Atlanta Officials Look into Claims of Fire Department Family Members Jumping Vaccine Line

Some fire department officials took their spouses or other family members to get the shots.

Some fire department officials took their spouses or other family members to get the shots

Ariel Hart, The Atlanta Journal-Constitution


Feb. 11–In the most prominent example so far of vaccine line-jumping, Atlanta told its Fire Rescue Department members that it had arranged for their immediate family members to be vaccinated against the coronavirus.

A memo issued by the fire department’s EMS Division deputy chief, Jimmy Gittens, said that the department, working with the mayor’s office, had “finalized the 2nd round (1B) of COVID-19 vaccinations for the members and immediate family members of the Atlanta Fire Rescue Department” and that vaccinations would resume beginning Feb. 5.

As soon as they got the go-ahead, some fire department officials took their spouses or other family members to get the shots and urged others to do so, according to a fire department source who spoke on the condition of not being named.

Officials with the office of Atlanta Mayor Keisha Lance-Bottoms did not respond to questions from the AJC about whether the city had consulted with the state before making the decision and how many people had received shots who were not eligible under state rules.

Instead, the city issued a brief statement calling the vaccination process for the city’s public safety officials smooth and successful. “To the best of our knowledge,” a city spokesperson wrote, “no qualifying public safety official who has requested a vaccine has been denied.

“The memo in question was a miscommunication,” the spokesperson wrote, “and the city is looking into the facts surrounding the matter.”

Georgia is not yet vaccinating group 1B. Even if it were, Phase 1B doesn’t include family members of fire personnel according to rules set by the Department of Public Health and the governor. It is for essential infrastructure workers who do work critical to public health, economy, safety and national security.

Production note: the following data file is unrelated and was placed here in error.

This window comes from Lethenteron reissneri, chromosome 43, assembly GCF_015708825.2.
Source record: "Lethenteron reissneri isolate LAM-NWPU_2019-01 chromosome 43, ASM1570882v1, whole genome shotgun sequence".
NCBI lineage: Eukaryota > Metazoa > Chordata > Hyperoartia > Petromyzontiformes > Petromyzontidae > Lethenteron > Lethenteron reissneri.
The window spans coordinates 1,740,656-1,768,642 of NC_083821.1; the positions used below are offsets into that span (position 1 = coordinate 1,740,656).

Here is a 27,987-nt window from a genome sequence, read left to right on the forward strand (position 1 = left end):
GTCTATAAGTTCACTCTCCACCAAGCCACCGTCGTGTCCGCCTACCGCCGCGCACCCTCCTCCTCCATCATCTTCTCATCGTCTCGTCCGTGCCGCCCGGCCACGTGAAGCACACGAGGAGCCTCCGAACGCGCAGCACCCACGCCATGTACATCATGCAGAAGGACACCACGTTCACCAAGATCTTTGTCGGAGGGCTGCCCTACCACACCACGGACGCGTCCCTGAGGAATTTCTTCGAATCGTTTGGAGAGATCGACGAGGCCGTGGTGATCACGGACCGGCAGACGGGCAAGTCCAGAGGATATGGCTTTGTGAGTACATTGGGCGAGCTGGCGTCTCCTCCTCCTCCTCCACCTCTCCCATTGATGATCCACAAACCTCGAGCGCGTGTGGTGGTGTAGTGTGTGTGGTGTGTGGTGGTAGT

A spokeswoman for the state Department of Public Health, Nancy Nydam, said in an email that the state was not aware of the Atlanta decision and had not been involved in it. She added that “DPH has been and continues to be very clear with providers (of shots to people) that we are in Phase 1A+ for vaccination.”

She added in highlighted text, “unless they are in one of the above populations, spouses and family members are not eligible for vaccine administration at this time.”

To qualify for vaccine at this stage, a family member would have to be eligible on his or her own: either as a worker or resident at a long-term-care facility, as a first responder or front-line health worker, or being aged 65 or older. Those are the groups eligible now under what DPH calls the “1A+” phase. Vaccine is currently too scarce to do more.

The move comes on the heels of two other known incidents of line-jumping, one at an Elbert County clinic and one at Floyd Medical Center in Rome.

In Elbert County, a doctor decided to vaccinate local school district employees. In Floyd County, the hospital gave vaccine to family members of their employees. The Elbert County doctor has had his vaccine seized, and the Floyd County incident is under review by DPH.

It is unclear which provider agreed to give the city’s new group the vaccine. The city itself is not a vaccine distributor, Nydam said.

About 2,000 clinics, hospitals, and other organizations have qualified so far to receive vaccine and administer it. County boards of health also give out vaccine. In general, the state receives an allotment of more than 100,000 doses each week, and it then decides which of the providers get how many of those doses. The allotment is still a fraction of what is needed, and each week providers wait anxiously to find out if how much of the state’s allotment they’re getting.

The doses may come via a public health office. Or for bigger providers like big hospitals, the doses may be shipped directly from the vaccine manufacturer, at the state’s instructions.

When Floyd Medical Center workers went to get their family members vaccinated, they didn’t have to negotiate for vaccine; the hospital was a provider and had its own supply.

A number of officials interviewed by the AJC said that they sympathized with front-line workers trying to get their family members vaccinated, but it still comes with a cost. The EMS worker or health worker is eligible to be vaccinated on his or her own. Any vaccine given to a family member is vaccine that doesn’t go to someone even more vulnerable to severe disease or death, experts said.

“I absolutely have sympathy for them,” said Dr. Harry Heiman, a professor of public health at Georgia State University. “If we had unlimited vaccine we wouldn’t be having this conversation.”


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